Hendrik Hildebrandt was the head of a team of astronomers from institutions around the world. They took upon themselves the mission to crack the mystery of space once and for all. So, they used the ESO’s VLT Survey Telescope (VST) in Chile to take images of five patches of space. The pictures covered an area of almost 2,200 times the size of the Moon. They captured the presence of over 15 million galaxies. The astronomers found new details about the invisible dark matter that we know so little about.
The next step was to analyze the data from the Kilo-Degree Survey. Thanks to revolutionary computer software, the team was able to carry out one of the most detailed measurements of space ever done by humanity. The scanning obtained more information about a phenomenon called cosmic shear. This is a more seamless version of weak gravitational lensing. The light from far away galaxies is captured by large amounts of matter, known as galaxy clusters. This substance emits a gravitational effect that alters the light.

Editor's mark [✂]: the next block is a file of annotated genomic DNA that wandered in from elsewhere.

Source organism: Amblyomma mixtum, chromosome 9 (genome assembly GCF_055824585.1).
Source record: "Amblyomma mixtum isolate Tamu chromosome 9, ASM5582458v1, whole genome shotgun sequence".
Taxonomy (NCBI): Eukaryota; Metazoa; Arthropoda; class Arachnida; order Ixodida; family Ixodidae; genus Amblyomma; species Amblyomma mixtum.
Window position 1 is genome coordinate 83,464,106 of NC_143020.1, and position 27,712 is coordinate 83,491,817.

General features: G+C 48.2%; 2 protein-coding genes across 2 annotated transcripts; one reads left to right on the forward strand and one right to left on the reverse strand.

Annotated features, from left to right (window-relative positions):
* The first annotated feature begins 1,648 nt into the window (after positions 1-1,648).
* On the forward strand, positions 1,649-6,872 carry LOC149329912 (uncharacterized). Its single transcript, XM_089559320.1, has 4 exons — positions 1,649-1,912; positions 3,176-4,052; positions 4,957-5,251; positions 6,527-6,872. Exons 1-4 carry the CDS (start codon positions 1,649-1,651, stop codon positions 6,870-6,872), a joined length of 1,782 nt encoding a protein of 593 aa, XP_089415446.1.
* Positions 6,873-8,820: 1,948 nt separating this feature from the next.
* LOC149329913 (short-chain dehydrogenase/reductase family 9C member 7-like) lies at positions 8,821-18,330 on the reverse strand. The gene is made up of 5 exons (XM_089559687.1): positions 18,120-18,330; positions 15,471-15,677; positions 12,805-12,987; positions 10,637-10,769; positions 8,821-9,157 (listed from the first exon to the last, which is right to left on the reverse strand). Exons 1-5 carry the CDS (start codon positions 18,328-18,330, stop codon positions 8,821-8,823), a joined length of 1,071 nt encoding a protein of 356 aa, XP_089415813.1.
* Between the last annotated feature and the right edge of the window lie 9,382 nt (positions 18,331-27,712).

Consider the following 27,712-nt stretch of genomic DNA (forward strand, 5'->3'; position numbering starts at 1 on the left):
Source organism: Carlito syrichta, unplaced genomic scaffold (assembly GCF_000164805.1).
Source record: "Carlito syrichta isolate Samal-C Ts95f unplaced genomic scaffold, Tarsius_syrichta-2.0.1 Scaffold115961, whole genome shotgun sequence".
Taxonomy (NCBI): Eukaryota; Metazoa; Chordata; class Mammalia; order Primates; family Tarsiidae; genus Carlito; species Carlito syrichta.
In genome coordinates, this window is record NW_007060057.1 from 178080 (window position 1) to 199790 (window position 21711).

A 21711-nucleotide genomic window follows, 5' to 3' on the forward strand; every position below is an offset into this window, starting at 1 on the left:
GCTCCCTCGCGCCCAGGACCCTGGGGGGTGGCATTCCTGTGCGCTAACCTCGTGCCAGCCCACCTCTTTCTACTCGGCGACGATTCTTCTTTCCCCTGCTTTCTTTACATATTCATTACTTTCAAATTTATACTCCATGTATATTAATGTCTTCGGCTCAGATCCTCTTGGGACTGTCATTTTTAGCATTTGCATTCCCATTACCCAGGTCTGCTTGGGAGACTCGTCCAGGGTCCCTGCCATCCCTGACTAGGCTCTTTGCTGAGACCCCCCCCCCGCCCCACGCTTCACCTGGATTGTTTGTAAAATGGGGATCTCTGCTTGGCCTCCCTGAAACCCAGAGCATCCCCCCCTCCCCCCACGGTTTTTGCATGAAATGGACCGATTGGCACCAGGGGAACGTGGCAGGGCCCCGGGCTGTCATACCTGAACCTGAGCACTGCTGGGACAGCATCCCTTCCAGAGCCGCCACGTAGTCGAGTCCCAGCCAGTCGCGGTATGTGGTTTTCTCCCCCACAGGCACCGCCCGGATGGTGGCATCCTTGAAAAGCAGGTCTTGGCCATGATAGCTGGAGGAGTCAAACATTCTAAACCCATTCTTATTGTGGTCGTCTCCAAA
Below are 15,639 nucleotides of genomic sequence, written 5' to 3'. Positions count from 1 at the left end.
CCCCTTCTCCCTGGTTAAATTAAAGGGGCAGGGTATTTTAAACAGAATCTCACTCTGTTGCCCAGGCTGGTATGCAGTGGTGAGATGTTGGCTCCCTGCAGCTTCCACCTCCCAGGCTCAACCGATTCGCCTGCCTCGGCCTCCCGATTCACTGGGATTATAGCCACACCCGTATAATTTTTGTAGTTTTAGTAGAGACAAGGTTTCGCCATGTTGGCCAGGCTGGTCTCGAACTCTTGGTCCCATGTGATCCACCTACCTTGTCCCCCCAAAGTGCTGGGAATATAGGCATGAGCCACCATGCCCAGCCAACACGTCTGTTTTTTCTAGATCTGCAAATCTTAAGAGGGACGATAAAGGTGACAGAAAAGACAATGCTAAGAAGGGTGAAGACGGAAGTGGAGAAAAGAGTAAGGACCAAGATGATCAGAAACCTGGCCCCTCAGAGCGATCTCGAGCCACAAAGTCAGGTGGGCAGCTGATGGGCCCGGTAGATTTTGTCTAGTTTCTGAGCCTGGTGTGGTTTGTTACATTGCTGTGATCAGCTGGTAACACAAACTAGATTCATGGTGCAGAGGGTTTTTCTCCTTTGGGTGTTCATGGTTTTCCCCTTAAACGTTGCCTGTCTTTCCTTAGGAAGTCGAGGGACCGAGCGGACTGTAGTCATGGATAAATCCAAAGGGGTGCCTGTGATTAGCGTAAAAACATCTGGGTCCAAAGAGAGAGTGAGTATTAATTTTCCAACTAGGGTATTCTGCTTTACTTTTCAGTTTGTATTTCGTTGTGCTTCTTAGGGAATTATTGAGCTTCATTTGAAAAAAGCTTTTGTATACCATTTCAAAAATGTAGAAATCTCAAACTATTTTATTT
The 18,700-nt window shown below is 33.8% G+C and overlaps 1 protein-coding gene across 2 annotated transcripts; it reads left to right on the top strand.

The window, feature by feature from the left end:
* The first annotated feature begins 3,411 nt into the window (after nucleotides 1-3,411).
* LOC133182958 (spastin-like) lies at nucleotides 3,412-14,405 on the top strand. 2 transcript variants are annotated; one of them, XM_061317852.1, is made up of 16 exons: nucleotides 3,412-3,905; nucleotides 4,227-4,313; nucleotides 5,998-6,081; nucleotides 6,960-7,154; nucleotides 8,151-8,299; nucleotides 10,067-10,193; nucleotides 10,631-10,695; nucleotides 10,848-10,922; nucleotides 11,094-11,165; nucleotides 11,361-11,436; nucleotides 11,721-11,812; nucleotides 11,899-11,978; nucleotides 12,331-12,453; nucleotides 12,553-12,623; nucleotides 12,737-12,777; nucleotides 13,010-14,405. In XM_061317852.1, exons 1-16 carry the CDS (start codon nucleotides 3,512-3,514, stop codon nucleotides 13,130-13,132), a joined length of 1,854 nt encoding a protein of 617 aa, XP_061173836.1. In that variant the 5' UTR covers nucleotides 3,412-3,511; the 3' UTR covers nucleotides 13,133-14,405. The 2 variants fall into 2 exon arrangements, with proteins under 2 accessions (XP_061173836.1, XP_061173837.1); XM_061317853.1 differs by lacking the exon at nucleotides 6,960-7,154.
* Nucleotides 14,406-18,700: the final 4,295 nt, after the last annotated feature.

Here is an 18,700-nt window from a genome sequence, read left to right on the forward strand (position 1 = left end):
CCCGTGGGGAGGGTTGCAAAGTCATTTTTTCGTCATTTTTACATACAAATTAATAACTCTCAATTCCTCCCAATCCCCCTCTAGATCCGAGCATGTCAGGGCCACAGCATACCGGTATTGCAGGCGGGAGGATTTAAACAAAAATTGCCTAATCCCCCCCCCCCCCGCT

However, the cosmic shear doesn’t use galaxy clusters, but large-scale structures of the Universe. These produce a weaker effect that only high-tech surveys, such as KiDS, can detect. Astronomers have finally succeeded to detect the low cosmic shear signal and record valuable data about this phenomenon.
The findings are actually contradicting the ones recorded by the European Space Agency’s Planck satellite. The new measurements show a less clumpy nature of dark matter than the Planck data state. Consequently, the dark matter that covers almost one-quarter of the entire Universe is not actually the substance scientists believed it to be until now.
It is a difficult task to analyze this substance because of its unseen material. Astronomers can learn about this intriguing presence only by its gravitational effects. This is why this is actually a groundbreaking discovery. It can change the way scientists understood the evolution of Universe since Big Bang onwards. Over 14 billion years of cosmic history can expect reinterpretations based on the new findings regarding the smooth material of dark matter.
Astronomers are continuing to search the skies for more in-depth answers to the mysteries of the outer space. However, the future telescopes with better technology are needed to have a clearer picture of what is happening in the outer space.
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